By Senator Joe Vitale and Assemblyman Herb Conaway
Recent headlines about serious illnesses and even deaths, including the first tragic vaping-related death in New Jersey, are bringing the matter of e-cigarette usage or vaping to public attention. Nationwide there are more than 800 vaping-related lung injury cases across 46 states and 17 deaths as of Wednesday.
The Centers for Disease Control and the Food and Drug Administration are working with states to investigate the public health crisis caused by vaping. According to the CDC the specific chemical exposure(s) causing lung injuries associated with e-cigarette product use, or vaping, remains unknown.
While this investigation is ongoing, the CDC recommends refraining from using e-cigarette, or vaping products. Recently, the Mayo Clinic reported that after conducting biopsies on tissue from 17 patients from around the country, two of whom died, it observed that the tissue “show a pattern of injury in the lung that looks like a toxic chemical exposure, or a chemical burn injury”.
The use of e-cigarettes began in earnest several years ago when it was marketed as a safer alternative to cigarettes. Users were led to believe the vapor inhaled via e-cigarettes contains less harmful chemicals than traditional cigarettes, which makes them safer to use.
However, safer does not mean safe – and the more we learn about the effects of e-cigarettes, the more certain we are of this.
Enter Big Tobacco. It should come as no surprise that tobacco companies have moved into the e-cigarette market in earnest, investing billions of dollars and partnering with e-cigarette start-ups. They see this as an opportunity to increase their profits, and offset the falling sales of traditional cigarettes as more people beat nicotine addiction and fewer take up the habit.
The goal of Big Tobacco is to get another generation of people addicted to their products, which is why they have found ways to make vaping appealing to young people.
Reprising Big Tobacco’s playbook where in the past it associated Virginia Slims with women’s liberation to depicting hip young African Americans using Kools in ads targeting the African-American community, Big Tobacco has never shied away from using insidious marketing tactics to get people hooked on nicotine. Now e-cigarette companies are partnering with famous celebrities to help market vaping as a cool and exciting activity.
Flavored e-juice such as lemonade and cotton candy are being used to make vaping more enticing to young people, just as menthol cigarettes and other tobacco flavors were created to make smoking more palatable.
A recent University of North Carolina study found that 80% of all menthol cigarettes are consumed by African Americans – more than any other demographic – which illustrates just how effective Big Tobacco’s targeted marketing and product design have been throughout the years.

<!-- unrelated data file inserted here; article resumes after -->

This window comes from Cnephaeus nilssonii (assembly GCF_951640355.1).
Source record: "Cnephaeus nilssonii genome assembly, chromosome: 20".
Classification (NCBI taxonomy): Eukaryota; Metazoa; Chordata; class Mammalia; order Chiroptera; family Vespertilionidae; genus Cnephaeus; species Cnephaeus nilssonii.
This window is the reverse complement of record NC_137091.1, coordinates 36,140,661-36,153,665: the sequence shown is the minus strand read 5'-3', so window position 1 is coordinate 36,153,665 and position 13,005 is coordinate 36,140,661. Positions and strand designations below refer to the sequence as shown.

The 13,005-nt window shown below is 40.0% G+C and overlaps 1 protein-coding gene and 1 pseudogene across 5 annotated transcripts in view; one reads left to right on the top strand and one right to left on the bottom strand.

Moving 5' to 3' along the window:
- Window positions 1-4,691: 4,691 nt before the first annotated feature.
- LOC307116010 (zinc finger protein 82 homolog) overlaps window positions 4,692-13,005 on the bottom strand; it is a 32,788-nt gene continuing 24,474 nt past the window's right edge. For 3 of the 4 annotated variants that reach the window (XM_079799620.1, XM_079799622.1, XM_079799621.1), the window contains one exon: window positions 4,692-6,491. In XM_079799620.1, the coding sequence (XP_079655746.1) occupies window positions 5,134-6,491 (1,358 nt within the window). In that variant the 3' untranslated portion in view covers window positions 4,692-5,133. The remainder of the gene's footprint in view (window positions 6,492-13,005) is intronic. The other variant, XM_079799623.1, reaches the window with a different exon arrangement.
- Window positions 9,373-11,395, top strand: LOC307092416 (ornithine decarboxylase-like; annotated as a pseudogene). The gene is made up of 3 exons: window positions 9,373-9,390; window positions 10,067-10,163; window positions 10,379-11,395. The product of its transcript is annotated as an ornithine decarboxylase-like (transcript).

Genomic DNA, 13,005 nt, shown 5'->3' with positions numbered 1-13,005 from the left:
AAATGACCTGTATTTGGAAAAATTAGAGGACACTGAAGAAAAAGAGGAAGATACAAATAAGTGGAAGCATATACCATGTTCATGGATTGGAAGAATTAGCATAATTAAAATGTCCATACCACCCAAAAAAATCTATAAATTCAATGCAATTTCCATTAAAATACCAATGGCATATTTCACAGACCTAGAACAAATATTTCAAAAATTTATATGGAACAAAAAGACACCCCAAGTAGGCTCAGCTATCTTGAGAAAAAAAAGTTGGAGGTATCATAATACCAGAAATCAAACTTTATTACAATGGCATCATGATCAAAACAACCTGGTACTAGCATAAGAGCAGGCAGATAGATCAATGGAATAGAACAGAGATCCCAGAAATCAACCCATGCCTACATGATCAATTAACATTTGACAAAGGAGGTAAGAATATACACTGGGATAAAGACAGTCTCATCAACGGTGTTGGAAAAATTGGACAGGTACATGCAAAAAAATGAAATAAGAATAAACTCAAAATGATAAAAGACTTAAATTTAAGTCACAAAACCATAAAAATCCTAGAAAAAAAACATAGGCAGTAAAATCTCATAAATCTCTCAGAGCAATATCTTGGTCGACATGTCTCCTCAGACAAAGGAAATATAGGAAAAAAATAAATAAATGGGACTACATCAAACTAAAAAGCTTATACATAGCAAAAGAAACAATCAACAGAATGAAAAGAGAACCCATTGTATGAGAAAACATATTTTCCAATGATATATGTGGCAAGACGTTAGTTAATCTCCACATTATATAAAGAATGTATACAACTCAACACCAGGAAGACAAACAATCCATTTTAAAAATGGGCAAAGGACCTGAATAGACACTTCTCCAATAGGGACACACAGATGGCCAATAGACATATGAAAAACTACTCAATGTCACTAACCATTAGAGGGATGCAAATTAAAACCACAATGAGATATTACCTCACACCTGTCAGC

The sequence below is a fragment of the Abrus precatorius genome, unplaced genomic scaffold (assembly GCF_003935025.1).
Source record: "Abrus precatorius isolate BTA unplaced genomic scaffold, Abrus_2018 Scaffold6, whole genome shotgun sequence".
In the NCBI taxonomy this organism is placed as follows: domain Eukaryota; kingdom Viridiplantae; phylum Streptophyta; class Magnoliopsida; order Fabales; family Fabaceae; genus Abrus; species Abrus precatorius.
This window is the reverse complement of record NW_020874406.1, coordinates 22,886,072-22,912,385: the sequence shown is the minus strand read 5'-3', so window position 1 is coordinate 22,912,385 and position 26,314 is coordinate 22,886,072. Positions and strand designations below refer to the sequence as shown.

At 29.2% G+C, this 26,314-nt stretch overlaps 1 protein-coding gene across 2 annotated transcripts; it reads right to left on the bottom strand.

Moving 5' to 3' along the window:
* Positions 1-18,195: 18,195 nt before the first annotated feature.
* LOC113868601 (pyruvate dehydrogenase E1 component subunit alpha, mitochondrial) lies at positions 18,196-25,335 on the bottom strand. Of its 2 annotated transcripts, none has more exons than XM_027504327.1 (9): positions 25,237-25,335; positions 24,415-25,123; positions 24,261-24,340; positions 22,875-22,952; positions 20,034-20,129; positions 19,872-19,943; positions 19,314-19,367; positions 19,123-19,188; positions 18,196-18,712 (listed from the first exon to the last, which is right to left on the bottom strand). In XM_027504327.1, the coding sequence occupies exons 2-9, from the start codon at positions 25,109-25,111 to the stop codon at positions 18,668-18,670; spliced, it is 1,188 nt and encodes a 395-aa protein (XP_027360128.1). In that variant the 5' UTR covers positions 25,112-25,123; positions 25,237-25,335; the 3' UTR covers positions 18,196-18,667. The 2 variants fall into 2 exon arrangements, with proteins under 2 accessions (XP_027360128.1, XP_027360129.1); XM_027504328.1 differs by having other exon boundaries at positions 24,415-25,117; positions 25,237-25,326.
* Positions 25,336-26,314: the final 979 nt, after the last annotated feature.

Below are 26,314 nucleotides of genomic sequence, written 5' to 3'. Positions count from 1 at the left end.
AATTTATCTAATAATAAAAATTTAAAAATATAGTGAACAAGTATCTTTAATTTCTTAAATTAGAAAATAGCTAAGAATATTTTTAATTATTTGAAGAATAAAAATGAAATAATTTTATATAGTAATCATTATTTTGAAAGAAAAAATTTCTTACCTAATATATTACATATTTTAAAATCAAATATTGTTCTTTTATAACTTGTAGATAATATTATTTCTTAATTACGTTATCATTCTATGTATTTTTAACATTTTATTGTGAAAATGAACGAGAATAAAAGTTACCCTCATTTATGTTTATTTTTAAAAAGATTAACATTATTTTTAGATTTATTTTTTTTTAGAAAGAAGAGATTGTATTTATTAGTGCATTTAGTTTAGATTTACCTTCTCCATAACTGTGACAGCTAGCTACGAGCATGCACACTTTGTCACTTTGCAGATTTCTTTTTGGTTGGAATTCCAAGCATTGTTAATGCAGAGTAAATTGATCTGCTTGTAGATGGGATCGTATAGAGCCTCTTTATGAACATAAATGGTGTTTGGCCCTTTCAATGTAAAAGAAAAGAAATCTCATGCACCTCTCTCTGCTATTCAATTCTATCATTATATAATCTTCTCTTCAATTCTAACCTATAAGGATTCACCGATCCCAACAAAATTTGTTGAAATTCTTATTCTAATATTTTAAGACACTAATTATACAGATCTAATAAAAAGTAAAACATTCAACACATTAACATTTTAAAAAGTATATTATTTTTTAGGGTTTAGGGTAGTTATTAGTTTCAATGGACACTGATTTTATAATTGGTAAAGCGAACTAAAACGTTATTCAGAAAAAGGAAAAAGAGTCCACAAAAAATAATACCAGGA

Already we can see the impact of their current tactics on our youth. Recent data shows that 1 in 4 high school students vape or have tried vaping, though most have never smoked a cigarette. With that many teens using e-cigarettes, we simply cannot ignore this issue any longer.
Although e-cigarettes are presented as being safer than traditional cigarettes, many people don’t realize that the nicotine in just one vape cartridge can be equivalent to an entire pack of cigarettes. Nicotine has a particularly dangerous effect on young people, because developing brains are more susceptible to both the addictiveness and harm of nicotine.
Nicotine negatively effects an adolescent’s brain cell activity in the parts of the brain responsible for attention, learning and memory. With brain development continuing until age of 25, nicotine has a deleterious impact on both teens and young adults.
Something must be done to keep young people from a harmful product that continues to grow in popularity. A ban on flavored e-juice would drastically reduce the appeal of this addictive nicotine product. Similarly, a long overdue ban on menthol cigarettes would help decrease use of that deadly tobacco product. A near total flavor ban on traditional tobacco products is already the law in New Jersey.
Additional ways to combat use of these products would be to prohibit advertisements, the offering of coupons and free samples and the sale of e-cigarettes in pharmacies – places that are supposed to help, not hurt, our residents’ health. These tactics will reduce the visibility and availability of a product that causes undeniable harm.
We acknowledge the importance of helping people give up smoking in legitimately safe and effective ways, none of which include vaping. There are proven smoking cessation products such as prescription therapies and inhalers, and transdermal patches that many health insurance companies and Medicaid cover.